Trump's Favorability Among White Christians Falls in Double Digits, Particularly in Counties Hit Hardest by Coronavirus, Poll Says

The percentage of Americans who view President Donald Trump favorably has only slightly declined since his mid-March all-time highs heading into the coronavirus lockdown, but he has been hit considerably among one key demographic: white evangelical Christians--according to polling data released Thursday by the Public Religion Research Institute (PRRI).

Forty-three percent of Americans surveyed over the past few weeks hold mostly or very favorable views of Trump--down about six percent from the 49 percent high he received in mid-March, which was his best rating at any point since 2015.

And while most of the president's numbers have remained more or less steady since the U.S. outbreak of COVID-19, Trump has seen a sharp drop in support from counties where coronavirus cases are higher than the national average. Among white Christians, Trump saw a significant double-digit drop in support between March and April.

PRRI's study also found that people of all demographics in counties that were hit the hardest by COVID-19 are 10 percent less likely to have a favorable view of Trump. White Christians in counties that have recorded higher than average coronavirus cases are 13 percent less likely to rate Trump favorably than their counterparts in overwhelmingly rural counties which saw fewer effects.

Measuring by religious affiliation, Trump held the support of 77 percent of white evangelical Protestants in March 2020, up 13 percent from his 2019 ratings. But that number has since fallen back down to 66 percent at the close of April. Among white mainline Protestants, Trump's share of favorable ratings fell 18 percent from 62 percent in March to 44 percent in April.

Among religiously unaffiliated Americans, the president's favorability has changed very little since 2019.

Overall, PRRI data shows that a 54 percent majority of U.S. adults hold mostly or very unfavorable views of Trump's presidency. In mid-March, just as the White House Coronavirus Task Force was issuing social distancing guidelines to states across the country, Trump hit his highest ever rating at 49 percent. The period marked the first time in PRRI polling in which a larger share of Americans expressed a favorable view than the 46 percent who held an unfavorable view.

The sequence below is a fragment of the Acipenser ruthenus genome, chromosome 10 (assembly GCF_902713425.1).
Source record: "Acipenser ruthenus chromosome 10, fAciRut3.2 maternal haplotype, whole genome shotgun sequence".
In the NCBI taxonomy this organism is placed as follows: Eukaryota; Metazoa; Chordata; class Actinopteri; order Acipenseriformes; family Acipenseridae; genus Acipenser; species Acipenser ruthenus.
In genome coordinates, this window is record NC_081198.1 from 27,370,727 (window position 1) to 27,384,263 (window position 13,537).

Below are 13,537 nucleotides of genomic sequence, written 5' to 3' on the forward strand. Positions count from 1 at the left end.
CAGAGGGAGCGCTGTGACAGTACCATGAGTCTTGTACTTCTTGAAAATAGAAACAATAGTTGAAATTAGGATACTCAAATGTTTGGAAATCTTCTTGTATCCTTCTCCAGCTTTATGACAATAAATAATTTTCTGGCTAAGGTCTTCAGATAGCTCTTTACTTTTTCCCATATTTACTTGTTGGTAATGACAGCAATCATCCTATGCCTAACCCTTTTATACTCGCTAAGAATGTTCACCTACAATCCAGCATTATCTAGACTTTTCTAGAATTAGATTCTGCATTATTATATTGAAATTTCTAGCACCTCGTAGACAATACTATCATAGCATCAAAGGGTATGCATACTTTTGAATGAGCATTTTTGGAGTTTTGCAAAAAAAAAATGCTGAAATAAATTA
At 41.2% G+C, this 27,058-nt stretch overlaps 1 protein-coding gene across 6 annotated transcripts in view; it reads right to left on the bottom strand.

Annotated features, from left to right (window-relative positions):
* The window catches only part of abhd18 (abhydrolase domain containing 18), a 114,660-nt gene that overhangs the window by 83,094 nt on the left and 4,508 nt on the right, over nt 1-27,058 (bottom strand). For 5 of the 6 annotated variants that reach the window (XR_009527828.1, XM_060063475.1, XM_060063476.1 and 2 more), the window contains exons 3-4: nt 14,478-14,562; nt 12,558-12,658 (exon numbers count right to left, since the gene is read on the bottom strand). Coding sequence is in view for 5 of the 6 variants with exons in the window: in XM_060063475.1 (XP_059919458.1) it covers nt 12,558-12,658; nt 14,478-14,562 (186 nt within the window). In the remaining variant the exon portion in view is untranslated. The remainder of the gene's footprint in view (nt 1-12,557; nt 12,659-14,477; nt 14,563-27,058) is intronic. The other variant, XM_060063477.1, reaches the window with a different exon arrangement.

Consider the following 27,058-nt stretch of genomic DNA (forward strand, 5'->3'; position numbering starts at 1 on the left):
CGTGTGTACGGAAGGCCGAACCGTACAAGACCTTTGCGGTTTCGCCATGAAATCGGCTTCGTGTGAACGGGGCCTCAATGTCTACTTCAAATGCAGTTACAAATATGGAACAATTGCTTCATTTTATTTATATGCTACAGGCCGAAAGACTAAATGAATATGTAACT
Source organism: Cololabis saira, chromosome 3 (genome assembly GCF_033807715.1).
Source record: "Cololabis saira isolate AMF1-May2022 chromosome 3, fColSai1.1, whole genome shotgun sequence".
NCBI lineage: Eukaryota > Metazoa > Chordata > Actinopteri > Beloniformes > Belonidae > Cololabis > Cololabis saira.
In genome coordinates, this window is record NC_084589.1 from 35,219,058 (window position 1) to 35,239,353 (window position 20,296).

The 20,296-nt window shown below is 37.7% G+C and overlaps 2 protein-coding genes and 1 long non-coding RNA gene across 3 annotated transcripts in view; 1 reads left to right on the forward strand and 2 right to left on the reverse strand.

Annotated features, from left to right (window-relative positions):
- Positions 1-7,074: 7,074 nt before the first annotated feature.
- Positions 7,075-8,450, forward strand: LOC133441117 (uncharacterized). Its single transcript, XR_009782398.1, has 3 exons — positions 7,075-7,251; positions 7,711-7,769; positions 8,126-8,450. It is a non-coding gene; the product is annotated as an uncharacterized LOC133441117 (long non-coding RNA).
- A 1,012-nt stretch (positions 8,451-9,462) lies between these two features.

PRRI also noted that the president "benefited from a brief 'rally around the flag' effect as the coronavirus pandemic began to spread in the U.S." Additionally, Democrats are about 11 percent more likely to live in counties that recorded coronavirus cases above the national average.

In contrast to the declining ratings from his white Christian base over the past six weeks, Trump's favorable ratings in terms of party affiliation have not changed much at all during the coronavirus pandemic. Currently, 90 percent of Republicans say they have a favorable view of the president, up 11 percent from his 2019 GOP ratings around March. Among Democrats, the president's favorability is at 13 percent, just shy of the 15 percent who had a favorable view of him in 2019.

trump white christian support coronavirus
President Trump saw a double-digit drop in support among White Christians since coronavirus pandemic measures began in mid-March, most notably from counties which recorded higher-than-average COVID-19 cases. GEORGE WOOD/ STRINGER/Getty Images

His current 43 percent rating is much closer to the 40 percent who held favorable ratings of him in February, just after he was acquitted of two impeachment charges.

A Pew Research Center survey conducted earlier this year found a majority of Americans don't view Trump as a particularly religious person, although he has previously identified himself as a Protestant.